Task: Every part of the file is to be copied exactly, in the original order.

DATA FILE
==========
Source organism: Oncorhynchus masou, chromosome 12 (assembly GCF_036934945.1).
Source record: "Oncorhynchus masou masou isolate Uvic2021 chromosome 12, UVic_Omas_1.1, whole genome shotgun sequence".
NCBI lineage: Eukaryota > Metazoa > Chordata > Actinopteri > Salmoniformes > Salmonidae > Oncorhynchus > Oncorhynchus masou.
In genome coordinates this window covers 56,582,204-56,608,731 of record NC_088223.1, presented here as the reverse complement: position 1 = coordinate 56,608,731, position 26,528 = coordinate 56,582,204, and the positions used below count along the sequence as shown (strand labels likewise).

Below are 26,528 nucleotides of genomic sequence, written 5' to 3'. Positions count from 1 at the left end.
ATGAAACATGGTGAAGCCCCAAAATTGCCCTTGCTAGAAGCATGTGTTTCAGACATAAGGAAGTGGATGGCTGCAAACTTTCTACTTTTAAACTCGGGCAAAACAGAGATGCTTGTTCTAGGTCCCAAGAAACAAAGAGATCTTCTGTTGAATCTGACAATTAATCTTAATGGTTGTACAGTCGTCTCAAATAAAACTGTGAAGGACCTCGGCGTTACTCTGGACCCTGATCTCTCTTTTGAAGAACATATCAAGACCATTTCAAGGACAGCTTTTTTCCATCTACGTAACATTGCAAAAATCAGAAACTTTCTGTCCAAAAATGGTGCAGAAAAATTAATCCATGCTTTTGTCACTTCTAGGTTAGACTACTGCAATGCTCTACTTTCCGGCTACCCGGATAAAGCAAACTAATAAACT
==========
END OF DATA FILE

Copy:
Source organism: Oncorhynchus masou, chromosome 12 (assembly GCF_036934945.1).
Source record: "Oncorhynchus masou masou isolate Uvic2021 chromosome 12, UVic_Omas_1.1, whole genome shotgun sequence".
NCBI lineage: Eukaryota > Metazoa > Chordata > Actinopteri > Salmoniformes > Salmonidae > Oncorhynchus > Oncorhynchus masou.
In genome coordinates this window covers 56,582,204-56,608,731 of record NC_088223.1, presented here as the reverse complement: position 1 = coordinate 56,608,731, position 26,528 = coordinate 56,582,204, and the positions used below count along the sequence as shown (strand labels likewise).

Below are 26,528 nucleotides of genomic sequence, written 5' to 3'. Positions count from 1 at the left end.
ATGAAACATGGTGAAGCCCCAAAATTGCCCTTGCTAGAAGCATGTGTTTCAGACATAAGGAAGTGGATGGCTGCAAACTTTCTACTTTTAAACTCGGGCAAAACAGAGATGCTTGTTCTAGGTCCCAAGAAACAAAGAGATCTTCTGTTGAATCTGACAATTAATCTTAATGGTTGTACAGTCGTCTCAAATAAAACTGTGAAGGACCTCGGCGTTACTCTGGACCCTGATCTCTCTTTTGAAGAACATATCAAGACCATTTCAAGGACAGCTTTTTTCCATCTACGTAACATTGCAAAAATCAGAAACTTTCTGTCCAAAAATGGTGCAGAAAAATTAATCCATGCTTTTGTCACTTCTAGGTTAGACTACTGCAATGCTCTACTTTCCGGCTACCCGGATAAAGCAAACTAATAAACT